Estate Planning Isn’t Just For The Elderly

Happy, smiling couple in their sixties.

Life Changes Should Mean Changes to a Will

On Behalf of | May 21, 2020 | Trusts, Wills

There are certain events that may change the course of a New York resident’s life. The decision to get married or have kids, the loss of a parent or spouse, or the end of a marriage may all force a person to evaluate the course that they have chosen to pursue. While some major life events may occur naturally and afford individuals time to plan, others may be sudden, abrupt, or unwelcome.

Change during one’s life is unavoidable, but it is possible for a person to responsibly adapt to the modifications they face. One of the most important steps that an individual can take when life throws them a curveball is to update their estate plan. Particularly, changes in the structure of a person’s family may prompt them to evaluate what provisions in their will should be updated.

A will is a testamentary document that lays out how a person’s assets will be distributed when they pass away. While a person has the ability to name whoever they want in their will as a beneficiary, it is often the case that testator’s include their spouses, children, parents, and other close family members in their wills to receive their valuable assets.

In the case of the birth of a child, the failure of a parent to update their will to include their new offspring could lead to problems down the road. If the parent had children before the birth and included those kids in their will, the older children may claim that they youngest was intentionally left out. Adding a beneficiary to a will distribution may reduce the bequests to others and may motivate a beneficiary, rightly or not, to contest a will.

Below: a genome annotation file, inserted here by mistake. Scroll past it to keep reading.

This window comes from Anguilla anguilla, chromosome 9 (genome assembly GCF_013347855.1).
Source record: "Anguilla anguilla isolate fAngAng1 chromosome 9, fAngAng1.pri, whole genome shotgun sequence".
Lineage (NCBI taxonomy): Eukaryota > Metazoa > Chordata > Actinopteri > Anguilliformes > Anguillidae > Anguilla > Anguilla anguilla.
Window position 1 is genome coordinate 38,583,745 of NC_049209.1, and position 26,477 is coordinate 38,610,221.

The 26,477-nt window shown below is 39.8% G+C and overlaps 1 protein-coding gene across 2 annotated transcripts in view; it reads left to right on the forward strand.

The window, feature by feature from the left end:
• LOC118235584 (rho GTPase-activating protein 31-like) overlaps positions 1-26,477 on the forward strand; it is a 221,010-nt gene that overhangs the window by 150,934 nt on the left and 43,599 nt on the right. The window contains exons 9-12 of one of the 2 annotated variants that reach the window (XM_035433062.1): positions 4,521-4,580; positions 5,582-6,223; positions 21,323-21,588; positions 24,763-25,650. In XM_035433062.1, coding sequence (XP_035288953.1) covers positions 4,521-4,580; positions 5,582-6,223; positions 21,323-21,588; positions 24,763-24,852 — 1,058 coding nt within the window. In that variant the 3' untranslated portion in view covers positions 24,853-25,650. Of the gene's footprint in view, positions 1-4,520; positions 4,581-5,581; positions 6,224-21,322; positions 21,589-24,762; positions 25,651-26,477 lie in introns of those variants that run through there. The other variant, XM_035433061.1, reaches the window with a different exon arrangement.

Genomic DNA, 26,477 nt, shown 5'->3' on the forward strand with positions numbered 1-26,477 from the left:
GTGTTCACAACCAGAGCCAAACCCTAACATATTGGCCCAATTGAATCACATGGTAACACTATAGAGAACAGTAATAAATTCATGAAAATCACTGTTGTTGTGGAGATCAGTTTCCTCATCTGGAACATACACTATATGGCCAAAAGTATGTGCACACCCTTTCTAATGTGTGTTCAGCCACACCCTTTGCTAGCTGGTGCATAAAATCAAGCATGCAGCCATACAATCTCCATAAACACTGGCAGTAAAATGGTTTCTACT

Similarly, the death or divorce of a spouse may leave an unintended beneficiary in a testator’s will. Even if a testator is nearing the end of their life it can be useful to review their will with an knowledgeable estate planning attorney to ensure that it is both accurate and valid.

will is not a static document and may be modified or changed as the life of the testator takes different trajectories. It is not a device that should be written and forgotten, but rather a valued legal text that is periodically reviewed and updated when needed. Any adult can begin the process of creating a will, and wills are not only for individuals who are reaching the ends of their lives. A trusted estate planning attorney is an excellent resource for an individual who wishes to create a new will or update an existing one.